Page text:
US President Barack Obama is set to meet his successor Donald Trump in the Oval Office for talks aimed at ensuring a smooth transition of power.
However, thousands of demonstrators took to the streets in several cities to voice their opposition to Mr Trump.
They shouted the slogan “Not my President”, a term that was also trending on social media.
Mr Trump will become the 45th US president after securing a surprise victory over Hillary Clinton.
Mr Obama – who had branded Mr Trump “unfit” for office and campaigned against him – urged all Americans to accept the result of Tuesday’s election.
“We are now all rooting for his success in uniting and leading the country,” he said.
Defeated Mrs Clinton also told supporters Mr Trump had to be given a “chance to lead”.
Despite their calls, protesters gathered in several cities across the country.
In New York, thousands marched on Trump Tower, voicing their opposition to Mr Trump’s policies on immigration, gay rights and reproductive rights.
Police earlier erected concrete barriers and other security measures outside the 5th Avenue skyscraper, which is likely to be Mr Trump’s headquarters during the transition to power.
In Chicago crowds reportedly blocked the entrance to Trump Tower, chanting: “No Trump, No KKK, No Fascists USA” and “Not my president!”
American flags were burnt at some protests and in Portland, Oregon, demonstrators temporarily closed an interstate highway. Demonstrations also took place in Philadelphia and San Francisco.
In his victory speech in the early hours of Wednesday, Mr Trump vowed to “bind the wounds of division”, after the acrimonious election contest, and to be “president for all Americans”.
White House spokesman Josh Earnest has insisted Mr Obama will be sincere about ensuring a smooth handover when he meets Mr Trump, although he added: “I’m not saying it’s going to be an easy meeting.”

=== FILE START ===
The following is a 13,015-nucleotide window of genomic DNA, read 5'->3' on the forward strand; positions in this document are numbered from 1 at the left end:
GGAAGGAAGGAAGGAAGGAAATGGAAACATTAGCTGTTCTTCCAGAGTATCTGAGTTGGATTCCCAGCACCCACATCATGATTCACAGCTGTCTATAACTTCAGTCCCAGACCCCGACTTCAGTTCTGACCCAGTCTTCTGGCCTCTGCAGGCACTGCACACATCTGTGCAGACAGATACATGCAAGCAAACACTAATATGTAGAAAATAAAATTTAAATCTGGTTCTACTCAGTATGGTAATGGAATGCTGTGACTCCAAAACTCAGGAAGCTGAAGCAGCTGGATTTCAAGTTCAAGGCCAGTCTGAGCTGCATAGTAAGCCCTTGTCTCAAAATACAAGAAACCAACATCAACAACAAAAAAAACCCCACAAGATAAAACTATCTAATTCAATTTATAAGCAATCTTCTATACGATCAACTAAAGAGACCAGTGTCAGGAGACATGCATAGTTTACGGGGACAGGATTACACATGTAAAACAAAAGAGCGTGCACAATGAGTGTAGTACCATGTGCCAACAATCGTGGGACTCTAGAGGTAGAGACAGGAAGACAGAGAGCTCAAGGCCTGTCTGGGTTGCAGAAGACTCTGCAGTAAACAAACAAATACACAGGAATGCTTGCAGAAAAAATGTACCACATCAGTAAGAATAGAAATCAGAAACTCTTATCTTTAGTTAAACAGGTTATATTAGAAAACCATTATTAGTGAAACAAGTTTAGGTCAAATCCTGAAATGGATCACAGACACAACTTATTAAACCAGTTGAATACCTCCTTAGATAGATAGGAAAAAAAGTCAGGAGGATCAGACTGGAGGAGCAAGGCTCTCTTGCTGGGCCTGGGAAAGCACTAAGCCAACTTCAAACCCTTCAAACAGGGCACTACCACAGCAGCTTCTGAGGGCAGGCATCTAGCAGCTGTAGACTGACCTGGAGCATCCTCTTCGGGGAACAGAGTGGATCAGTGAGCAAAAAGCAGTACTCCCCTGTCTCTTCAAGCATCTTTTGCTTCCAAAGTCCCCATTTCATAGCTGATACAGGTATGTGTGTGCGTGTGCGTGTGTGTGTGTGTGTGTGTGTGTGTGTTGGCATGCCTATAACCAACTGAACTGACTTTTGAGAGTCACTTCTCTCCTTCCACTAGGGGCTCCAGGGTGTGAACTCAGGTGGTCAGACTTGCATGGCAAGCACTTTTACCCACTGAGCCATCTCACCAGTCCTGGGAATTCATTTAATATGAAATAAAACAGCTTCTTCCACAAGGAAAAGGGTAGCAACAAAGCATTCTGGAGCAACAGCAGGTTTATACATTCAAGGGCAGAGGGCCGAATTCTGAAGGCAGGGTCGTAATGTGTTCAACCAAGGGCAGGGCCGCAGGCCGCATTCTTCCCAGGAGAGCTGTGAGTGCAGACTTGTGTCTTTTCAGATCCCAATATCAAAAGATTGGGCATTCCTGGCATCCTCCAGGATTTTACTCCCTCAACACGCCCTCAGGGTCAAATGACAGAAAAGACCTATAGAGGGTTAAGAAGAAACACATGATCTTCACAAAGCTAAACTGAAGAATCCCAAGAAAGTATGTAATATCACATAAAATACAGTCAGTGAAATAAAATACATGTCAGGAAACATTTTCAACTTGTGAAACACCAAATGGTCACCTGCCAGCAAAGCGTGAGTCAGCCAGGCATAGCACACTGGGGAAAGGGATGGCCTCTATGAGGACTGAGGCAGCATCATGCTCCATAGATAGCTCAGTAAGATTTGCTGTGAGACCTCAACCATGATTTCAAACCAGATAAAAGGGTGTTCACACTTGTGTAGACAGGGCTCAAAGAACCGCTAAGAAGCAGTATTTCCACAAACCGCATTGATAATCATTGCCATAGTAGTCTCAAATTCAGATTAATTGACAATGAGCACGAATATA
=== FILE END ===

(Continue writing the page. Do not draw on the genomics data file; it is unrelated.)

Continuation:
The president-elect will be accompanied to the White House on Thursday morning by his wife, Melania, who will have a meeting with First Lady Michelle Obama in the White House residence.
Mr Obama, who congratulated his successor in a phone call in the early hours of Wednesday, said it was “no secret” that he and Mr Trump had pretty significant differences.
But he added that “we all want what’s best for this country” and he was “heartened” by what he heard in Mr Trump’s remarks the night before.
Mr Trump’s transition team for the 10-week period until inauguration will be led by Chris Christie, the governor of New Jersey.
The president-elect, who has never held elected office, has said his immediate priorities will be restoring the country’s infrastructure and doubling its economic growth.
Republican National Committee Chairman Reince Priebus said: “Donald Trump is taking this very seriously,” adding that the business mogul’s deal-making ability would enable him to quickly “make things happen for the American people”.
As president-elect, Mr Trump is entitled to get the same daily intelligence briefing as President Obama, which includes information on covert US operations and other data gathered by America’s 17 intelligence agencies.
Mr Trump’s team is understood to be focused on quickly filling key national security posts.
But it is not yet clear who will sit in his cabinet or fill senior posts in his administration, such as chief of staff.
There are expected to be roles for Mr Christie, former House Speaker Newt Gingrich and former New York Mayor Rudy Giuliani, another of Mr Trump’s closest advisors, who is being linked with the role of attorney general or national security adviser.
After losses overnight as Mr Trump’s surprise victory became clear, financial markets rebounded as a feared meltdown failed to materialise.